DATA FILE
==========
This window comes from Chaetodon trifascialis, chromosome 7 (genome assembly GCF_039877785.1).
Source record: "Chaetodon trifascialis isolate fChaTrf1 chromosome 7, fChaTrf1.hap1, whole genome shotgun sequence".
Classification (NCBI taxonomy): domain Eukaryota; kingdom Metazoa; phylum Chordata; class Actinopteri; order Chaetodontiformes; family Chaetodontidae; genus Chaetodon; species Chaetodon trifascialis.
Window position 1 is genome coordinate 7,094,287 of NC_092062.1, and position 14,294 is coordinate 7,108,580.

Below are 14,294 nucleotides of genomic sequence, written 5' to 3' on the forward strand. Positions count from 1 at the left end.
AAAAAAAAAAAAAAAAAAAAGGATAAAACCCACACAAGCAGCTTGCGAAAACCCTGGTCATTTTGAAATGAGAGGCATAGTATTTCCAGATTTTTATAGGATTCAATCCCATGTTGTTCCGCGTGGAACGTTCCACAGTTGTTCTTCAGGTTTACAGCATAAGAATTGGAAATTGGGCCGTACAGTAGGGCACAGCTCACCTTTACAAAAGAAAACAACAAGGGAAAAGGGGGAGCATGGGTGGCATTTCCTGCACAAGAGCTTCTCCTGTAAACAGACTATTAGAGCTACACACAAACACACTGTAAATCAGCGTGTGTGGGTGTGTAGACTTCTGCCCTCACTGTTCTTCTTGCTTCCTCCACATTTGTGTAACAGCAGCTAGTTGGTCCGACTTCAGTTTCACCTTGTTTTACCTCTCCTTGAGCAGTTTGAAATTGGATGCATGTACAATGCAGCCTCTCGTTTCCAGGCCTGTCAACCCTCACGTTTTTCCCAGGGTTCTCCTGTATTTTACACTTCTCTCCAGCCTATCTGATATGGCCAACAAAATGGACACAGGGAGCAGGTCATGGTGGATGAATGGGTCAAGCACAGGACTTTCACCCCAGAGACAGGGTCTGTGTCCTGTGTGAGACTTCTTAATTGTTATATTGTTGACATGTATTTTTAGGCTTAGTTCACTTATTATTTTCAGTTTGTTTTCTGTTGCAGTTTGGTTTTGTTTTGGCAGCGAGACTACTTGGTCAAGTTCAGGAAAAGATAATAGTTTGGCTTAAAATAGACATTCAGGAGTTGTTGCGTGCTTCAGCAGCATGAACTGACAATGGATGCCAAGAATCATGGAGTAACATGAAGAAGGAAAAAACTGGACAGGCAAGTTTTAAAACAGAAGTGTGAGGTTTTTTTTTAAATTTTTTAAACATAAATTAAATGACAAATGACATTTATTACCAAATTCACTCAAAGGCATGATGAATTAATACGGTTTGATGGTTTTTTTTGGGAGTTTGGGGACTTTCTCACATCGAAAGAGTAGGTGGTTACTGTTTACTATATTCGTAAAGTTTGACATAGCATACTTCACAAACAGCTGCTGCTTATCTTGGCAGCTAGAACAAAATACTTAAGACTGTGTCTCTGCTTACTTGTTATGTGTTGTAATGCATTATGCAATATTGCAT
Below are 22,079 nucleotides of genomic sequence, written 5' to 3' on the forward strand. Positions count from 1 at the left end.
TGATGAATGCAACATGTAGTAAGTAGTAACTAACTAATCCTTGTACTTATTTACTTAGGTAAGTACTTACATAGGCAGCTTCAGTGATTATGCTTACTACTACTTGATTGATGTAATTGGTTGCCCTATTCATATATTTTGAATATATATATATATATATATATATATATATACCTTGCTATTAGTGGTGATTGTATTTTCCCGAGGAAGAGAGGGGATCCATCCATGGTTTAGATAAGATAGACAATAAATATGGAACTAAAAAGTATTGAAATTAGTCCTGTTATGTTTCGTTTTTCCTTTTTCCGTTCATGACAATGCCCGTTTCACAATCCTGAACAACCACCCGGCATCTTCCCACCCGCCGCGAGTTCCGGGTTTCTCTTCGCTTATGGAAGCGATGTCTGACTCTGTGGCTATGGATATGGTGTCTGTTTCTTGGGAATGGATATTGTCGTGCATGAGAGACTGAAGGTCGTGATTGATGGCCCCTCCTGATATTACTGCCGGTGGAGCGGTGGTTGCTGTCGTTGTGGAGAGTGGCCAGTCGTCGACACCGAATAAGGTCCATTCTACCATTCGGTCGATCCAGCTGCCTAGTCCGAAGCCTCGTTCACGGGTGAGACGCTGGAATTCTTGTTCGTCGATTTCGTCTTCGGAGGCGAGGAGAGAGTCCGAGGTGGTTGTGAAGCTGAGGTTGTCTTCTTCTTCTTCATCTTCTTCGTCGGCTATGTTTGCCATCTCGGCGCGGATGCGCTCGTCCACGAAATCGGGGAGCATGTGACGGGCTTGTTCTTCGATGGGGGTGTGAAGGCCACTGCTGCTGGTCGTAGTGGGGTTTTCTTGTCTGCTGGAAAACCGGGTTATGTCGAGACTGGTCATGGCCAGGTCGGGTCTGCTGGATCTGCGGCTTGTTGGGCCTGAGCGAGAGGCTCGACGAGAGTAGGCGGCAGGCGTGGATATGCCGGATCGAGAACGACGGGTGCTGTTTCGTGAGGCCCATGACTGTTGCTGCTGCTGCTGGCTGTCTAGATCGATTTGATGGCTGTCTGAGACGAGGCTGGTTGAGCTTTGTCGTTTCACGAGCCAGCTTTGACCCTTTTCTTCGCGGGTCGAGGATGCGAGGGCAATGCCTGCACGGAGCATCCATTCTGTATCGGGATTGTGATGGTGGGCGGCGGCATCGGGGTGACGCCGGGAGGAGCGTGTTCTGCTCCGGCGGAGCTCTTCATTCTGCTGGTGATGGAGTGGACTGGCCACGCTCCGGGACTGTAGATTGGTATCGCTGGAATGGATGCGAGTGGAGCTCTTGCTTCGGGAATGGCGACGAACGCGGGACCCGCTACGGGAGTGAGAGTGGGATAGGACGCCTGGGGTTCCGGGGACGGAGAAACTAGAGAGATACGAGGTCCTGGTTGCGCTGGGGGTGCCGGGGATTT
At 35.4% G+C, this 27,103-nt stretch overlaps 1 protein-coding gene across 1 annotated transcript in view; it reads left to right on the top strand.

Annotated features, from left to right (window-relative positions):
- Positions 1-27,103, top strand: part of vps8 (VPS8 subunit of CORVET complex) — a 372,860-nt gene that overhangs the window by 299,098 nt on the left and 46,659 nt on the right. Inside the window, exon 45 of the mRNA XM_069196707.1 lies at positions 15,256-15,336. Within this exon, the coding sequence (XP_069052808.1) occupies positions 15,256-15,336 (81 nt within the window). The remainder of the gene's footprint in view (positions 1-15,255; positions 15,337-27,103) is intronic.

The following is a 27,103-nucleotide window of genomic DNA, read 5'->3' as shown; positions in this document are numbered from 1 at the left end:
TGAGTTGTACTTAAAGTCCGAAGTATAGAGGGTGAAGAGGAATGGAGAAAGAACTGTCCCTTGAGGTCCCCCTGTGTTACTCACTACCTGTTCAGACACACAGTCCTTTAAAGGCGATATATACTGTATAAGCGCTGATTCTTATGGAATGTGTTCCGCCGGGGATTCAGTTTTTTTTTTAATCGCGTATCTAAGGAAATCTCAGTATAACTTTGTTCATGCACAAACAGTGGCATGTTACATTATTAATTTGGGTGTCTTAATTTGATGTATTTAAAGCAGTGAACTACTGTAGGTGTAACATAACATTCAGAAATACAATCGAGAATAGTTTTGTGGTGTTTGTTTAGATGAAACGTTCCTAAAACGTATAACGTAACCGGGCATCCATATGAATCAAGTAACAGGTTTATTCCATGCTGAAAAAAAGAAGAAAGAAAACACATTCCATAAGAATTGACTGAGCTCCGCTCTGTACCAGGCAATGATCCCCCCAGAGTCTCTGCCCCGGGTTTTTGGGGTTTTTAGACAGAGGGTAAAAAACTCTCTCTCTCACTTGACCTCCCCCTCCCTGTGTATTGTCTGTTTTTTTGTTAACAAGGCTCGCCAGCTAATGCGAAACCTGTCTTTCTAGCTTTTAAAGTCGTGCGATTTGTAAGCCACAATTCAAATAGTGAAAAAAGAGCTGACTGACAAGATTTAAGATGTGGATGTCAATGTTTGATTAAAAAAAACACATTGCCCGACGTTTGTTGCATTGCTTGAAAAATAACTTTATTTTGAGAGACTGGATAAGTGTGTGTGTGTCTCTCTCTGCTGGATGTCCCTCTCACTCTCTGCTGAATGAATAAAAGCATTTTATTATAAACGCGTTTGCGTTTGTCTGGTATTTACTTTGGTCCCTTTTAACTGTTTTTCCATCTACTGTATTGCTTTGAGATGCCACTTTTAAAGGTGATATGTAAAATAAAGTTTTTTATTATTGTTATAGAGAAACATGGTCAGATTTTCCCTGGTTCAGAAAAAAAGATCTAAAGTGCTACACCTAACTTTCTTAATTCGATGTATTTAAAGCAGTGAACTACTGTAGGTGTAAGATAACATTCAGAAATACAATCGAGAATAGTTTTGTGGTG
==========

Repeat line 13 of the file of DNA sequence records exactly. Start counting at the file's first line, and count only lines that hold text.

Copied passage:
TGAGTTGTACTTAAAGTCCGAAGTATAGAGGGTGAAGAGGAATGGAGAAAGAACTGTCCCTTGAGGTCCCCCTGTGTTACTCACTACCTGTTCAGACACACAGTCCTTTAAAGGCGATATATACTGTATAAGCGCTGATTCTTATGGAATGTGTTCCGCCGGGGATTCAGTTTTTTTTTTAATCGCGTATCTAAGGAAATCTCAGTATAACTTTGTTCATGCACAAACAGTGGCATGTTACATTATTAATTTGGGTGTCTTAATTTGATGTATTTAAAGCAGTGAACTACTGTAGGTGTAACATAACATTCAGAAATACAATCGAGAATAGTTTTGTGGTGTTTGTTTAGATGAAACGTTCCTAAAACGTATAACGTAACCGGGCATCCATATGAATCAAGTAACAGGTTTATTCCATGCTGAAAAAAAGAAGAAAGAAAACACATTCCATAAGAATTGACTGAGCTCCGCTCTGTACCAGGCAATGATCCCCCCAGAGTCTCTGCCCCGGGTTTTTGGGGTTTTTAGACAGAGGGTAAAAAACTCTCTCTCTCACTTGACCTCCCCCTCCCTGTGTATTGTCTGTTTTTTTGTTAACAAGGCTCGCCAGCTAATGCGAAACCTGTCTTTCTAGCTTTTAAAGTCGTGCGATTTGTAAGCCACAATTCAAATAGTGAAAAAAGAGCTGACTGACAAGATTTAAGATGTGGATGTCAATGTTTGATTAAAAAAAACACATTGCCCGACGTTTGTTGCATTGCTTGAAAAATAACTTTATTTTGAGAGACTGGATAAGTGTGTGTGTGTCTCTCTCTGCTGGATGTCCCTCTCACTCTCTGCTGAATGAATAAAAGCATTTTATTATAAACGCGTTTGCGTTTGTCTGGTATTTACTTTGGTCCCTTTTAACTGTTTTTCCATCTACTGTATTGCTTTGAGATGCCACTTTTAAAGGTGATATGTAAAATAAAGTTTTTTATTATTGTTATAGAGAAACATGGTCAGATTTTCCCTGGTTCAGAAAAAAAGATCTAAAGTGCTACACCTAACTTTCTTAATTCGATGTATTTAAAGCAGTGAACTACTGTAGGTGTAAGATAACATTCAGAAATACAATCGAGAATAGTTTTGTGGTG